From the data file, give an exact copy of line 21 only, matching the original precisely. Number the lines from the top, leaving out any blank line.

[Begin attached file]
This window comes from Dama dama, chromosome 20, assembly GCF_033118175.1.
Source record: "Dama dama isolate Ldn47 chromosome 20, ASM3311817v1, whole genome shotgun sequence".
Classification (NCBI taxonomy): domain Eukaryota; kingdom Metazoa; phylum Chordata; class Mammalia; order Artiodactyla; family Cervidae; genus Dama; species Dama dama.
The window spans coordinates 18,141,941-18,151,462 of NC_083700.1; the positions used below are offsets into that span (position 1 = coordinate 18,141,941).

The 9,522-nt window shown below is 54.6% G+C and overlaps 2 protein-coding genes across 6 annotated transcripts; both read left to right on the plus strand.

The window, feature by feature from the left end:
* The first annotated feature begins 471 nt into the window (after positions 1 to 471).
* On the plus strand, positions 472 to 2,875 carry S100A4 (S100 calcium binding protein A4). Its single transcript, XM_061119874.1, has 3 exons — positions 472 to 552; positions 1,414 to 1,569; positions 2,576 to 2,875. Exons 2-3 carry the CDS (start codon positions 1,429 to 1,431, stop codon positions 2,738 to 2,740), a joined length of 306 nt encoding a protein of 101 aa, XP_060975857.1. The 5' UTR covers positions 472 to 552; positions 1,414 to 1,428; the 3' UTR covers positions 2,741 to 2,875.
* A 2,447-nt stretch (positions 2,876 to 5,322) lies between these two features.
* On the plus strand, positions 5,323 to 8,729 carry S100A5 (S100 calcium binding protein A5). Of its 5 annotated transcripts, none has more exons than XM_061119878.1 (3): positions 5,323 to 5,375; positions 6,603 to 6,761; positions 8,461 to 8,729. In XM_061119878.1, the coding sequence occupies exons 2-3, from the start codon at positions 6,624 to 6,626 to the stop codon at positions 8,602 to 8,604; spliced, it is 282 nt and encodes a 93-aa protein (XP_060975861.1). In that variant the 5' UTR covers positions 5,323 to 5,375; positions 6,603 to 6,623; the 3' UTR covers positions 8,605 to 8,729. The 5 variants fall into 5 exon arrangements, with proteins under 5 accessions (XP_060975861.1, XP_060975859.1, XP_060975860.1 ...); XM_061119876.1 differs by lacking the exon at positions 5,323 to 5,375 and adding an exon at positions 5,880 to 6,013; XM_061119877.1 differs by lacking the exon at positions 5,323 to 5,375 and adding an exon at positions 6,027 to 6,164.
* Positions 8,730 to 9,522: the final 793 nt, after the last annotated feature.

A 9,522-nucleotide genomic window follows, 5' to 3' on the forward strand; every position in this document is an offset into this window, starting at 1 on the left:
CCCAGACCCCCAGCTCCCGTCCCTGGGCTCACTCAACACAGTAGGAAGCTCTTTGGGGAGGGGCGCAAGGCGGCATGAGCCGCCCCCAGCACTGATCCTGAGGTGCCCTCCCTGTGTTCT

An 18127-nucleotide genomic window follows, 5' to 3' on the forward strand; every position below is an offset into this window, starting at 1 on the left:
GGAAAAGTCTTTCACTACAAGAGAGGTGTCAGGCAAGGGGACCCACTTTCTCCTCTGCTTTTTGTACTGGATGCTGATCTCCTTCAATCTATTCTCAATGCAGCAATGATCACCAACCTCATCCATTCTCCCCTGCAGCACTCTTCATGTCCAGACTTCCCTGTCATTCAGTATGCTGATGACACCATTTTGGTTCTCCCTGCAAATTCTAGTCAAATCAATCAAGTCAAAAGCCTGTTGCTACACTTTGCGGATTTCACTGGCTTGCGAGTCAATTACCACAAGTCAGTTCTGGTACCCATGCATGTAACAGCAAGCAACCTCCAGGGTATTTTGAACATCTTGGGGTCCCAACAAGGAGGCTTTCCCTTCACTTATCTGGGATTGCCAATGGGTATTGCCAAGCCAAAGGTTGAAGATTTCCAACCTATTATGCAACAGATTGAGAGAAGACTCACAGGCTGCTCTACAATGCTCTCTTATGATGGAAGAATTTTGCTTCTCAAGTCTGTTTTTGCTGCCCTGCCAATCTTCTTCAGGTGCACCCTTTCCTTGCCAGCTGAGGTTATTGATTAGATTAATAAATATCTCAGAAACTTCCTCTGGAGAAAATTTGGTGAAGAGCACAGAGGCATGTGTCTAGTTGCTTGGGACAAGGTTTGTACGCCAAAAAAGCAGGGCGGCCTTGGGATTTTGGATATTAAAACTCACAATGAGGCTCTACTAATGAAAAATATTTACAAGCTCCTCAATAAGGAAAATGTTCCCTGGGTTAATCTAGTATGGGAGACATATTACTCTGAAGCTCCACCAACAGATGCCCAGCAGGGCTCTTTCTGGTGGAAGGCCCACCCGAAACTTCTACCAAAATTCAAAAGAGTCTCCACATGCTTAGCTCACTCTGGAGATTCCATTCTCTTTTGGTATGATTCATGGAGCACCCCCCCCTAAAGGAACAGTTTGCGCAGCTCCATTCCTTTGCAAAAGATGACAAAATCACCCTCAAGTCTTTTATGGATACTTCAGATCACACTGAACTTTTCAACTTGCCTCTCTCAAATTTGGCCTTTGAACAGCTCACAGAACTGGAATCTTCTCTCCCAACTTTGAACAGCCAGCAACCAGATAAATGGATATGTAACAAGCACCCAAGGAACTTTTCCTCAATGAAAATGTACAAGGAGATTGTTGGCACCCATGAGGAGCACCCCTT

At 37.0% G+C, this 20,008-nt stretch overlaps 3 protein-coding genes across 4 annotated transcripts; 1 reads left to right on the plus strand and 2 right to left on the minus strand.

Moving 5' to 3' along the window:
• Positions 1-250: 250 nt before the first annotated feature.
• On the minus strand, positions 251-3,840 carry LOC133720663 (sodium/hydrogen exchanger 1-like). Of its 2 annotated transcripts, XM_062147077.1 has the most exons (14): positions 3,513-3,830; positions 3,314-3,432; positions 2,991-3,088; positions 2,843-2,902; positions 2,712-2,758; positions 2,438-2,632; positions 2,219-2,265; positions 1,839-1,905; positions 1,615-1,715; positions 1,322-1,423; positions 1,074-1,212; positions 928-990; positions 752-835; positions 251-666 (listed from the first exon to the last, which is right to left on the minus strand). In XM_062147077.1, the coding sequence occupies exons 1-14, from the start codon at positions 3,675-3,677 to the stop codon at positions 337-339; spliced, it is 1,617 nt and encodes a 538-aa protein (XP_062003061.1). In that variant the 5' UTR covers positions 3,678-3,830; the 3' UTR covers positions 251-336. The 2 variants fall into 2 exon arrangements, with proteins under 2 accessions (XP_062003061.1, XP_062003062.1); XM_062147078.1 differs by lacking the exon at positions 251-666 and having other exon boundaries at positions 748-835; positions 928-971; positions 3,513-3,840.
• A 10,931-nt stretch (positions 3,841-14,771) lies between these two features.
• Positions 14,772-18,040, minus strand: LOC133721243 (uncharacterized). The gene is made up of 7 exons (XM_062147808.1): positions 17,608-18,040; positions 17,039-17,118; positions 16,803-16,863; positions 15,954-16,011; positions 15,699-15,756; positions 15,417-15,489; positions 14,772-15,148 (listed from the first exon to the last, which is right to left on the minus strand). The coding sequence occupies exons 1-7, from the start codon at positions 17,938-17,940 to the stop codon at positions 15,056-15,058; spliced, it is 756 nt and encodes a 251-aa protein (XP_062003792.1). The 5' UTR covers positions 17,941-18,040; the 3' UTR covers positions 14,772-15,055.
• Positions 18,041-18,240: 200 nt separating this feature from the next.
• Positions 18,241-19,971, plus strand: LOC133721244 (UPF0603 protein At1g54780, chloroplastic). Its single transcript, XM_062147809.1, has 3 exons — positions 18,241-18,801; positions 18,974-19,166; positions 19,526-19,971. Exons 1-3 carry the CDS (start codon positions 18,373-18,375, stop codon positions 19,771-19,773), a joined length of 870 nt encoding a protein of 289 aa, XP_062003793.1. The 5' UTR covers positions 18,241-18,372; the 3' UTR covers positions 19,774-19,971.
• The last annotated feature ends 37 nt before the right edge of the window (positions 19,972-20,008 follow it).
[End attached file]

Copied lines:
• Positions 14,772-18,040, minus strand: LOC133721243 (uncharacterized). The gene is made up of 7 exons (XM_062147808.1): positions 17,608-18,040; positions 17,039-17,118; positions 16,803-16,863; positions 15,954-16,011; positions 15,699-15,756; positions 15,417-15,489; positions 14,772-15,148 (listed from the first exon to the last, which is right to left on the minus strand). The coding sequence occupies exons 1-7, from the start codon at positions 17,938-17,940 to the stop codon at positions 15,056-15,058; spliced, it is 756 nt and encodes a 251-aa protein (XP_062003792.1). The 5' UTR covers positions 17,941-18,040; the 3' UTR covers positions 14,772-15,055.